Mr. Trump says: “A lot of what I’m doing is by instinct.” I prefer that our President would make decisions based on systematic due diligence. The instinct that guides Mr. Trump in his professional life arrives from his vast experience, starting when he was growing up under the mentoring of his successful father, followed by a solid education and years of practice. Mr. Trump's confidence is misguiding, as it gives his supporters the illusion that someone who mastered real estate dealing can be equally skillful as President. It is similar to the illusion surrounding Dr. Carson, that he can be as good a President as he is a brain surgeon. If both gentlemen were humbler, they would realize that they qualify to be President equally as much as Mr. Trump qualifies to conduct brain surgeries and Dr. Carson to run Mr. Trump’s real estate empire. The problem is not that they do not know many things they should; the problem is that they do not realize that.

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Is inequality unequal?

There is a Polish saying that, for a poor one, the wind always blows into the eyes. There are similar English sayings such as “the poor must pay for all,” “a poor boy never wins,” or “when it rains, it pours.”  But none of them encapsulates so well the banal truth that for the underprivileged, whatever takes place invariably means trouble. The most affluent among us, more often than not, can position themselves in a way that the wind blows into their sails. Many of us can achieve the same at least sometimes, perhaps suffer occasionally, or find a shelter. The weak ones, all the time, have it uphill.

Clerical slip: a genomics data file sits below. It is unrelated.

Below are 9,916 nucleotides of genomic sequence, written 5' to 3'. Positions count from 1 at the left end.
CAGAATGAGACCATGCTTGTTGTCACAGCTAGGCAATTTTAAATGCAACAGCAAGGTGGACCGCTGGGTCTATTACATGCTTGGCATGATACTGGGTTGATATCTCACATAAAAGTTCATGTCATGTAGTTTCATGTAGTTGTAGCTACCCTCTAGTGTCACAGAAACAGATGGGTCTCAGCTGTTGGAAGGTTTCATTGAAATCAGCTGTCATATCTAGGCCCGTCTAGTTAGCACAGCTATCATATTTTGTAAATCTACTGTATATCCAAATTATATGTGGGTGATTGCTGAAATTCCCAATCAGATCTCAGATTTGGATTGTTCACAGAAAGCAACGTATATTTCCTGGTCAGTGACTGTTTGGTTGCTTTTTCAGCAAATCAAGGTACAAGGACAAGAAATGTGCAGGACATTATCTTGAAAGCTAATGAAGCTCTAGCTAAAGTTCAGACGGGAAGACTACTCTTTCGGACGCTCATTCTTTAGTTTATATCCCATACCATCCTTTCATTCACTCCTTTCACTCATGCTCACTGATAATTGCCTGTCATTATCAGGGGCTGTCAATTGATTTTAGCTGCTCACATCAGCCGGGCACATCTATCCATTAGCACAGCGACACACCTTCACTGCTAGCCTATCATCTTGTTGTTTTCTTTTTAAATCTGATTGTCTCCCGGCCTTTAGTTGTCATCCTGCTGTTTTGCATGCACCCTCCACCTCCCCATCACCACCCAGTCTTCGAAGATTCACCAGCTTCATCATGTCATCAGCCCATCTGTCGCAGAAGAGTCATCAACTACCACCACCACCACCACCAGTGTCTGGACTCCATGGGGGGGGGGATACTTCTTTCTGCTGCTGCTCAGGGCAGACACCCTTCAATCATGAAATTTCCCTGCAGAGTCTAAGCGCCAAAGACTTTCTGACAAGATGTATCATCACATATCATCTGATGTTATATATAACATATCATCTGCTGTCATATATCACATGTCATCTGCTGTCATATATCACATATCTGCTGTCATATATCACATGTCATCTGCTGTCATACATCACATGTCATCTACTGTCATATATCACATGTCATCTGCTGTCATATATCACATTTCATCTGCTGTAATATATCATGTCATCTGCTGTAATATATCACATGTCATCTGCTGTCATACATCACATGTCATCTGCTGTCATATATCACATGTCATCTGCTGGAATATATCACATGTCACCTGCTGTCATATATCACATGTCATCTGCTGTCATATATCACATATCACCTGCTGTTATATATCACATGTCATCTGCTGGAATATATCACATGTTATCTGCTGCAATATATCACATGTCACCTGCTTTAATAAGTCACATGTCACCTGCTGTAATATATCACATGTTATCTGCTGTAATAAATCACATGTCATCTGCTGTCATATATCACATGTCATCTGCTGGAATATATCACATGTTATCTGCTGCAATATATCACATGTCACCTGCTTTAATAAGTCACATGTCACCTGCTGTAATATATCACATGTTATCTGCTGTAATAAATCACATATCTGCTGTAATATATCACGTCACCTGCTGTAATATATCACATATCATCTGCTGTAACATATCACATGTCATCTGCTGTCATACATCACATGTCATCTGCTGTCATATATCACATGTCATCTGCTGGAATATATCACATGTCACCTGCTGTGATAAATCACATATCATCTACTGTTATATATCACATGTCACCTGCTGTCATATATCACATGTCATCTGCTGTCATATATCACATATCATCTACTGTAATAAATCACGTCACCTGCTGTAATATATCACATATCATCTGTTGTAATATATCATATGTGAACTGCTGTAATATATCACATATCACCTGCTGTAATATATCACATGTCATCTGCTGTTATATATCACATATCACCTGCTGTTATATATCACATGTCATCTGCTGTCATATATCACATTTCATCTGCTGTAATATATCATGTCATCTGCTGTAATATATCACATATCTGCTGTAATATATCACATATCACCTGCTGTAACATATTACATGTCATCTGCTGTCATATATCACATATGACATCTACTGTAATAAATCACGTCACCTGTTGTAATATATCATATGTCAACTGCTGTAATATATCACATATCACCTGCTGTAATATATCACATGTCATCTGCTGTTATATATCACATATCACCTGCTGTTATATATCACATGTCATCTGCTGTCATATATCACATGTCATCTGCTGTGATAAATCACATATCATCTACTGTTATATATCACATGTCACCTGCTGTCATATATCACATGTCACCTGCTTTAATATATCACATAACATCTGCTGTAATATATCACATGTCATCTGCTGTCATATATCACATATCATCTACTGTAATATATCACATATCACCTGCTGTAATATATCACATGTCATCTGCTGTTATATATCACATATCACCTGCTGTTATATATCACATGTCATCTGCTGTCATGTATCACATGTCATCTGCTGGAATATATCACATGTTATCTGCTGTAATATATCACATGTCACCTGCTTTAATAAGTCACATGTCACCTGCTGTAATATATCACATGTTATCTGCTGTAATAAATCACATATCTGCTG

Do we have a dystopian society in America?

That Polish saying came to mind when I read the essay “The Pandemic Will Cleave America in Two by Joe Pinsker, published recently in The Atlantic. In his lengthy article, Mr. Pinsker painstakingly lists all the disadvantages that the poorest among us face when encountering COVID-19.

They have more ongoing health issues already, and their access to medical care is inadequate. They work in service businesses open during the pandemic. Their households often cluster multigenerational families in compact living spaces. Those conditions put them at a higher risk of becoming infected and dying as a result. When they work, their kids stay home unattended. With no internet service, or an inferior one, their youngsters will fall behind more than others. Living from paycheck to paycheck and having no money in reserve, they will be hurt more severely than most of us, if someone loses a job, gets sick or dies.

Mr. Pinsker elaborates in impressive detail about the disparity of our experiences during the COVID-19 pandemic. He confirms other folks’ prudence that the disadvantaged will suffer more than others. There is nothing newsworthy in his conclusion that the COVID-19 will leave us with inequalities even more profound than before. When reading his report, at some point, I began wondering what is the purpose of writing about the obvious.